The problem with 24/7 operation at ports is that no one wants to pay for it. And that is despite the fact that the costs will probably wind up being added to the import cost and passed on to the shipper and customer.
It seems port executives and supply chain players differ in their view of what’s needed. Terminals and warehouse operators and perhaps even drayage firms don’t think 24-hour service is needed to relieve the current congestion. And the staffing costs of staying open 24/7 would rise, with a lot of potential dead time. It is also hard to find additional trained staff today.
Unions are resisting because they claim the port terminals and other unionized players are not willing to hire more union workers.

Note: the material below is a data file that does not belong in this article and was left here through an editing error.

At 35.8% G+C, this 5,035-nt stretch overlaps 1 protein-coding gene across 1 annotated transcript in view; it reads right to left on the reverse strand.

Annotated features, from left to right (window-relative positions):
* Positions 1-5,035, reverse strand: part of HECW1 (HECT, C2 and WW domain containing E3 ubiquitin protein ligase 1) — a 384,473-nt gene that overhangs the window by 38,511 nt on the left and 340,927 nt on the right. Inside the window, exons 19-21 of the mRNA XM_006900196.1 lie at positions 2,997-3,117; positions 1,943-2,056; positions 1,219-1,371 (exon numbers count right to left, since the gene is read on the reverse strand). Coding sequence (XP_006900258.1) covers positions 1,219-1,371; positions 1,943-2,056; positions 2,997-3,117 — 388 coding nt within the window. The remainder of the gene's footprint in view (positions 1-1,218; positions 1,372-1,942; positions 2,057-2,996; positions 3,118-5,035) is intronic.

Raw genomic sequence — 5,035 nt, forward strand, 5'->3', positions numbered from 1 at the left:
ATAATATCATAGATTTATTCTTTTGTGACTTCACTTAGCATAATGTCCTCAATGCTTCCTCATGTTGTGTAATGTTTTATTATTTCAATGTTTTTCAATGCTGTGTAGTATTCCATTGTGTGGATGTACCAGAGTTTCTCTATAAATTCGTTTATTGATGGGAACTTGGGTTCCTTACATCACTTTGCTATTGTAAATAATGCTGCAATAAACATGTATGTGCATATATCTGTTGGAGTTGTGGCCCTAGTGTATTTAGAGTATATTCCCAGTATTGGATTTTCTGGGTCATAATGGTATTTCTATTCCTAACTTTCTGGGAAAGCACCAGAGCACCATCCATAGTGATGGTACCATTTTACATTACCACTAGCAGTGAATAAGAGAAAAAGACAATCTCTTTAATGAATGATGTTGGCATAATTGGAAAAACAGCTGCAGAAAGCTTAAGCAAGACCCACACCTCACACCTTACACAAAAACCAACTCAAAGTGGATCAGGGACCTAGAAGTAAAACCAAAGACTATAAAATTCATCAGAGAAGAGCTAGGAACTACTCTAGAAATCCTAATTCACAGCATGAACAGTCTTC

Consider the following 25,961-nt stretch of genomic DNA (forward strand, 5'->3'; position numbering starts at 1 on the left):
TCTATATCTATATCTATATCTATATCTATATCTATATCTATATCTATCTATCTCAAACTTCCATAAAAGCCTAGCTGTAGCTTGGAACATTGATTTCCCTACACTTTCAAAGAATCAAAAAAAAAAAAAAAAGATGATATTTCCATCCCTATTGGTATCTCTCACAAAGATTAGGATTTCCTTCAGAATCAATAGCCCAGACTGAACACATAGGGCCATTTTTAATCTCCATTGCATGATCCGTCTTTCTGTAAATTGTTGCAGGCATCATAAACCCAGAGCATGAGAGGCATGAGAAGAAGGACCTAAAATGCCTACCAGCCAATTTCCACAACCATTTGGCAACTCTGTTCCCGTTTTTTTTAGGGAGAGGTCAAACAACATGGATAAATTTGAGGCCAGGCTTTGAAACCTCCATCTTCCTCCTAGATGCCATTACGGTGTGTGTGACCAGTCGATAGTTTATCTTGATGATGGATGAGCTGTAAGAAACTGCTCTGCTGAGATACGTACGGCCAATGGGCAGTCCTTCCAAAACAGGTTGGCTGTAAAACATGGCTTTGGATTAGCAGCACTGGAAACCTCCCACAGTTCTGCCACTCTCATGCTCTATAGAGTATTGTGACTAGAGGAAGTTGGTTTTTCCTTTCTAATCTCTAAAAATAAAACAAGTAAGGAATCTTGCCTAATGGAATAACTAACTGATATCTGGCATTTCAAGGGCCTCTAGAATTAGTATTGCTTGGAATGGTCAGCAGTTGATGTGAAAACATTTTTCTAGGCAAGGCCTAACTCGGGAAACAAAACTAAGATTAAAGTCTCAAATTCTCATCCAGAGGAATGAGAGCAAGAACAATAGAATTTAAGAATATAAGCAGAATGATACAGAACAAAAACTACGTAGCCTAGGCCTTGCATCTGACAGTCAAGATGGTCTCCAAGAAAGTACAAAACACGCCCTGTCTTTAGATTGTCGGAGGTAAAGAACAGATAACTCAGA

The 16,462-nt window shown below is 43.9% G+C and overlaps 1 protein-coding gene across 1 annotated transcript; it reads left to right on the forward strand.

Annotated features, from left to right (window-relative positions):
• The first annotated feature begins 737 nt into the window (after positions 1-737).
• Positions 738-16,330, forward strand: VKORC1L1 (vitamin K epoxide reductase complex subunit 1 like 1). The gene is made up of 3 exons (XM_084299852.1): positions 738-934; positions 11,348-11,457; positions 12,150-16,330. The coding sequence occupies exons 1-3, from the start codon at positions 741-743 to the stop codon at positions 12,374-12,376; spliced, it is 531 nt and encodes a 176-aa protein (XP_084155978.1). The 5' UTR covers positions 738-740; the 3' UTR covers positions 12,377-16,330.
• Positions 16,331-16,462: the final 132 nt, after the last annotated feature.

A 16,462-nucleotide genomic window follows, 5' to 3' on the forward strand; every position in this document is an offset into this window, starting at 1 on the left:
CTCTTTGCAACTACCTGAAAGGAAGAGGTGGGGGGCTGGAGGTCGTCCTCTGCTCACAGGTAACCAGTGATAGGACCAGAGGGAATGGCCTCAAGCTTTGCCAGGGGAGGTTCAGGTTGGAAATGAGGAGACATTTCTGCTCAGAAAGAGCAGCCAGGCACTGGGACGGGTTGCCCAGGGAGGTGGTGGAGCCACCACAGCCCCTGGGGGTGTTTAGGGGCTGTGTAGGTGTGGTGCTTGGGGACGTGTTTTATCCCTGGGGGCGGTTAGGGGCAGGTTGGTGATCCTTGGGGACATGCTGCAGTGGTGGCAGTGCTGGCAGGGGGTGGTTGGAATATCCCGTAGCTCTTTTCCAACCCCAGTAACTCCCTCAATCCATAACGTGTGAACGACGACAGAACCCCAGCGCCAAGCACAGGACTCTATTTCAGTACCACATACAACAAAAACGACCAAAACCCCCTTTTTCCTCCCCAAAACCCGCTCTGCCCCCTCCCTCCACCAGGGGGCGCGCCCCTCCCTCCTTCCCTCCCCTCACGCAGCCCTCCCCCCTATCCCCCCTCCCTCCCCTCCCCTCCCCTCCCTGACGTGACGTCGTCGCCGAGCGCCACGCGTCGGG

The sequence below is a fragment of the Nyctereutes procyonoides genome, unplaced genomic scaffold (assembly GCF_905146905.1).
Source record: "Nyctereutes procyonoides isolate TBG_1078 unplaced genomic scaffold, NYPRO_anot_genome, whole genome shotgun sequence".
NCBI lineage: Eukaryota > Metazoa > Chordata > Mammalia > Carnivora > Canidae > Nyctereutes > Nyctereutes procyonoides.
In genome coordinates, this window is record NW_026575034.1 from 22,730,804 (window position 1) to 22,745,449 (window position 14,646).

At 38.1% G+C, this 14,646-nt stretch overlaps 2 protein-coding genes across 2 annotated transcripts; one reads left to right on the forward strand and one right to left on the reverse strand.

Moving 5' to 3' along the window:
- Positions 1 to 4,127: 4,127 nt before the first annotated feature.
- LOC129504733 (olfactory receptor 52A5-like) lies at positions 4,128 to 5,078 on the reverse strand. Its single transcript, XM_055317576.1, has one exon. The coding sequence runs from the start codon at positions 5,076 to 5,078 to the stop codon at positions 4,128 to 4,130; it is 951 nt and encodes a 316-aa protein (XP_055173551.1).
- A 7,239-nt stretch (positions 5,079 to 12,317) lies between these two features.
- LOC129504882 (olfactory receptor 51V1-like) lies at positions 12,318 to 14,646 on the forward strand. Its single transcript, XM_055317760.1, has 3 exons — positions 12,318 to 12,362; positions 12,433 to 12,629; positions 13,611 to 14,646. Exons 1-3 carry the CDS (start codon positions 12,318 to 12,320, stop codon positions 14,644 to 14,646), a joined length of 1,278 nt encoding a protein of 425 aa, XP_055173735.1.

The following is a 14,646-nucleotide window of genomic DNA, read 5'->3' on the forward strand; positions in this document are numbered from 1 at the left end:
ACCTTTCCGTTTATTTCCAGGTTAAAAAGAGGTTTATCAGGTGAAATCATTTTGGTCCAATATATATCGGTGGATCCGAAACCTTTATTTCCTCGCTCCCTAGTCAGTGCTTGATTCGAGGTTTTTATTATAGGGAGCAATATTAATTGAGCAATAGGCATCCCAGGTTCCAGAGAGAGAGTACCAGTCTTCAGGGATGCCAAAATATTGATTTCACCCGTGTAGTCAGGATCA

And the PierPass is being taken unfair advantage of; apparently some are charging higher fees for using the time slots in the hours outside normal working times. See the second article below, which claims PierPass is only incentivizing adjustments that make them more money, rather than enhancing the flow of goods.
Is it possible for port management to get control of this? It’s doubtful under the current port governance rules.
Perhaps we need even more involvement from the federal government or the FMC to get action.
By Ian Putzger in Toronto 14/02/2022PierPass shelves permanent TMF plan as Long Beach calls for 24/7 supply chains – The Loadstar
Kim Biggar February 14, 2022